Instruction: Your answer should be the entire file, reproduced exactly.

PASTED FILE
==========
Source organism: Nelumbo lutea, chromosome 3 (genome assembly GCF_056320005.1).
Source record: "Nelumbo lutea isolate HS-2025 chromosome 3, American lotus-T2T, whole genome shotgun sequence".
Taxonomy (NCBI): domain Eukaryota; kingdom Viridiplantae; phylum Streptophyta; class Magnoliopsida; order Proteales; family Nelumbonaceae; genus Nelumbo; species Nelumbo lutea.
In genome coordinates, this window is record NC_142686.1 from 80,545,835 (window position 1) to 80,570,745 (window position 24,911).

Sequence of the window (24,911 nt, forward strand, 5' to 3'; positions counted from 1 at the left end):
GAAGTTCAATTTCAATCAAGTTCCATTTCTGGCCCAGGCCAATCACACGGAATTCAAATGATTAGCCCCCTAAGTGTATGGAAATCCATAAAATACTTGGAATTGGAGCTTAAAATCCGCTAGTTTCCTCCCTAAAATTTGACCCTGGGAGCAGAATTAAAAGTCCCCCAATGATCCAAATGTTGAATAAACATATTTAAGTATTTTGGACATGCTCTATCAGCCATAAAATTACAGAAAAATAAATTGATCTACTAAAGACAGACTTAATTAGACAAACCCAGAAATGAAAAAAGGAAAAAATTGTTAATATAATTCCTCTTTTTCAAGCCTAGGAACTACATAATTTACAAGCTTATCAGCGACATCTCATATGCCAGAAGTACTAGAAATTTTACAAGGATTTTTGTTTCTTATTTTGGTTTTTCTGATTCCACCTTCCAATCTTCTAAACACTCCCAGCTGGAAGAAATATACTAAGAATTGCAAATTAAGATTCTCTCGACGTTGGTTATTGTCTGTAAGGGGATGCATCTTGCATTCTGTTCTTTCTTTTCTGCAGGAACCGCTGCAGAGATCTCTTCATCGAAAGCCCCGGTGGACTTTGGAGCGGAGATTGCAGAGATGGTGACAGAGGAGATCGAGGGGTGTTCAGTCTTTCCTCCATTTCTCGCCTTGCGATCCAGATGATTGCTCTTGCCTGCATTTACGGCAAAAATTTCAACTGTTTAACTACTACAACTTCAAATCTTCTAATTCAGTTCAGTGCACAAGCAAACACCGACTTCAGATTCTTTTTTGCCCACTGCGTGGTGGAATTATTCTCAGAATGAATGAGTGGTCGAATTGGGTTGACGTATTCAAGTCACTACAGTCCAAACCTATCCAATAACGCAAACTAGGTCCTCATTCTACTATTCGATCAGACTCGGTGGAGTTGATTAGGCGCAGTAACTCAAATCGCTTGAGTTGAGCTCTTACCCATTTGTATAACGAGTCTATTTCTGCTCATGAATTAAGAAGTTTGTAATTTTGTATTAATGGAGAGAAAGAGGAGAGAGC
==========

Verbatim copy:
Source organism: Nelumbo lutea, chromosome 3 (genome assembly GCF_056320005.1).
Source record: "Nelumbo lutea isolate HS-2025 chromosome 3, American lotus-T2T, whole genome shotgun sequence".
Taxonomy (NCBI): domain Eukaryota; kingdom Viridiplantae; phylum Streptophyta; class Magnoliopsida; order Proteales; family Nelumbonaceae; genus Nelumbo; species Nelumbo lutea.
In genome coordinates, this window is record NC_142686.1 from 80,545,835 (window position 1) to 80,570,745 (window position 24,911).

Sequence of the window (24,911 nt, forward strand, 5' to 3'; positions counted from 1 at the left end):
GAAGTTCAATTTCAATCAAGTTCCATTTCTGGCCCAGGCCAATCACACGGAATTCAAATGATTAGCCCCCTAAGTGTATGGAAATCCATAAAATACTTGGAATTGGAGCTTAAAATCCGCTAGTTTCCTCCCTAAAATTTGACCCTGGGAGCAGAATTAAAAGTCCCCCAATGATCCAAATGTTGAATAAACATATTTAAGTATTTTGGACATGCTCTATCAGCCATAAAATTACAGAAAAATAAATTGATCTACTAAAGACAGACTTAATTAGACAAACCCAGAAATGAAAAAAGGAAAAAATTGTTAATATAATTCCTCTTTTTCAAGCCTAGGAACTACATAATTTACAAGCTTATCAGCGACATCTCATATGCCAGAAGTACTAGAAATTTTACAAGGATTTTTGTTTCTTATTTTGGTTTTTCTGATTCCACCTTCCAATCTTCTAAACACTCCCAGCTGGAAGAAATATACTAAGAATTGCAAATTAAGATTCTCTCGACGTTGGTTATTGTCTGTAAGGGGATGCATCTTGCATTCTGTTCTTTCTTTTCTGCAGGAACCGCTGCAGAGATCTCTTCATCGAAAGCCCCGGTGGACTTTGGAGCGGAGATTGCAGAGATGGTGACAGAGGAGATCGAGGGGTGTTCAGTCTTTCCTCCATTTCTCGCCTTGCGATCCAGATGATTGCTCTTGCCTGCATTTACGGCAAAAATTTCAACTGTTTAACTACTACAACTTCAAATCTTCTAATTCAGTTCAGTGCACAAGCAAACACCGACTTCAGATTCTTTTTTGCCCACTGCGTGGTGGAATTATTCTCAGAATGAATGAGTGGTCGAATTGGGTTGACGTATTCAAGTCACTACAGTCCAAACCTATCCAATAACGCAAACTAGGTCCTCATTCTACTATTCGATCAGACTCGGTGGAGTTGATTAGGCGCAGTAACTCAAATCGCTTGAGTTGAGCTCTTACCCATTTGTATAACGAGTCTATTTCTGCTCATGAATTAAGAAGTTTGTAATTTTGTATTAATGGAGAGAAAGAGGAGAGAGC